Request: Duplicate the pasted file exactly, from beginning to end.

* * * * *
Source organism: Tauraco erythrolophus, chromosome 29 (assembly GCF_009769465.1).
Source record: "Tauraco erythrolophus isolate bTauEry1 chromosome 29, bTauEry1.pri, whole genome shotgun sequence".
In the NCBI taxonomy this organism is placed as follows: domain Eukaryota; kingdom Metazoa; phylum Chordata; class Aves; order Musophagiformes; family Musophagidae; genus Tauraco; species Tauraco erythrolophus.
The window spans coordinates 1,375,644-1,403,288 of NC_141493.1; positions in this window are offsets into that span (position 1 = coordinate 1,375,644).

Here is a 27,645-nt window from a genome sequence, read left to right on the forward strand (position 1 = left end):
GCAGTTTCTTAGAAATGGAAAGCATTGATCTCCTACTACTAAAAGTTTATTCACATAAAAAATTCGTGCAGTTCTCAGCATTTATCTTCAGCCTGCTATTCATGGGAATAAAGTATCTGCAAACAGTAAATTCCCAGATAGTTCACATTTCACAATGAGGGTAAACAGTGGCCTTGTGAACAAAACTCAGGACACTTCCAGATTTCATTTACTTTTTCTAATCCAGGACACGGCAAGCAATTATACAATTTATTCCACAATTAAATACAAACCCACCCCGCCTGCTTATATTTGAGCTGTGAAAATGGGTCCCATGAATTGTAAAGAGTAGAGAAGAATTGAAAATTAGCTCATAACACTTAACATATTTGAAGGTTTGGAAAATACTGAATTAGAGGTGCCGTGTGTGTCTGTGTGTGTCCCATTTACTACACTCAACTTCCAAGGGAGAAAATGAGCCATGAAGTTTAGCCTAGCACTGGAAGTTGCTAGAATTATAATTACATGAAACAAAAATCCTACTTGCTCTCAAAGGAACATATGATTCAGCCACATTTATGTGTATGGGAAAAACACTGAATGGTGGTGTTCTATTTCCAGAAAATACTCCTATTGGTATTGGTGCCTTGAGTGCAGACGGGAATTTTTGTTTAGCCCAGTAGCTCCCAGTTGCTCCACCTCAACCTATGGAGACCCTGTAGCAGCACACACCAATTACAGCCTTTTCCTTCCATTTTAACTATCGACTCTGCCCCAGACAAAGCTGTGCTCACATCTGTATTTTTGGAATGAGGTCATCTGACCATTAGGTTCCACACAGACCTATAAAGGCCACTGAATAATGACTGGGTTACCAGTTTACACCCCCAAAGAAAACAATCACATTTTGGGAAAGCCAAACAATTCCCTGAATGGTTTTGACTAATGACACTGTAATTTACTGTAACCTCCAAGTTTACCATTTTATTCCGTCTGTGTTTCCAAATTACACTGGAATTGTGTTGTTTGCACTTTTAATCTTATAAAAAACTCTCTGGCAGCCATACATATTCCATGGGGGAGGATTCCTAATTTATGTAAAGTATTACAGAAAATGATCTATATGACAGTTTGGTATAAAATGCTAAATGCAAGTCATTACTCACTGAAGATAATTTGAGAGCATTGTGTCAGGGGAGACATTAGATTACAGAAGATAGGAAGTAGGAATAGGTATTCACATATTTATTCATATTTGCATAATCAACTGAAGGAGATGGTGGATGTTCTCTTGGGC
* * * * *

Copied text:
Source organism: Tauraco erythrolophus, chromosome 29 (assembly GCF_009769465.1).
Source record: "Tauraco erythrolophus isolate bTauEry1 chromosome 29, bTauEry1.pri, whole genome shotgun sequence".
In the NCBI taxonomy this organism is placed as follows: domain Eukaryota; kingdom Metazoa; phylum Chordata; class Aves; order Musophagiformes; family Musophagidae; genus Tauraco; species Tauraco erythrolophus.
The window spans coordinates 1,375,644-1,403,288 of NC_141493.1; positions in this window are offsets into that span (position 1 = coordinate 1,375,644).

Here is a 27,645-nt window from a genome sequence, read left to right on the forward strand (position 1 = left end):
GCAGTTTCTTAGAAATGGAAAGCATTGATCTCCTACTACTAAAAGTTTATTCACATAAAAAATTCGTGCAGTTCTCAGCATTTATCTTCAGCCTGCTATTCATGGGAATAAAGTATCTGCAAACAGTAAATTCCCAGATAGTTCACATTTCACAATGAGGGTAAACAGTGGCCTTGTGAACAAAACTCAGGACACTTCCAGATTTCATTTACTTTTTCTAATCCAGGACACGGCAAGCAATTATACAATTTATTCCACAATTAAATACAAACCCACCCCGCCTGCTTATATTTGAGCTGTGAAAATGGGTCCCATGAATTGTAAAGAGTAGAGAAGAATTGAAAATTAGCTCATAACACTTAACATATTTGAAGGTTTGGAAAATACTGAATTAGAGGTGCCGTGTGTGTCTGTGTGTGTCCCATTTACTACACTCAACTTCCAAGGGAGAAAATGAGCCATGAAGTTTAGCCTAGCACTGGAAGTTGCTAGAATTATAATTACATGAAACAAAAATCCTACTTGCTCTCAAAGGAACATATGATTCAGCCACATTTATGTGTATGGGAAAAACACTGAATGGTGGTGTTCTATTTCCAGAAAATACTCCTATTGGTATTGGTGCCTTGAGTGCAGACGGGAATTTTTGTTTAGCCCAGTAGCTCCCAGTTGCTCCACCTCAACCTATGGAGACCCTGTAGCAGCACACACCAATTACAGCCTTTTCCTTCCATTTTAACTATCGACTCTGCCCCAGACAAAGCTGTGCTCACATCTGTATTTTTGGAATGAGGTCATCTGACCATTAGGTTCCACACAGACCTATAAAGGCCACTGAATAATGACTGGGTTACCAGTTTACACCCCCAAAGAAAACAATCACATTTTGGGAAAGCCAAACAATTCCCTGAATGGTTTTGACTAATGACACTGTAATTTACTGTAACCTCCAAGTTTACCATTTTATTCCGTCTGTGTTTCCAAATTACACTGGAATTGTGTTGTTTGCACTTTTAATCTTATAAAAAACTCTCTGGCAGCCATACATATTCCATGGGGGAGGATTCCTAATTTATGTAAAGTATTACAGAAAATGATCTATATGACAGTTTGGTATAAAATGCTAAATGCAAGTCATTACTCACTGAAGATAATTTGAGAGCATTGTGTCAGGGGAGACATTAGATTACAGAAGATAGGAAGTAGGAATAGGTATTCACATATTTATTCATATTTGCATAATCAACTGAAGGAGATGGTGGATGTTCTCTTGGGC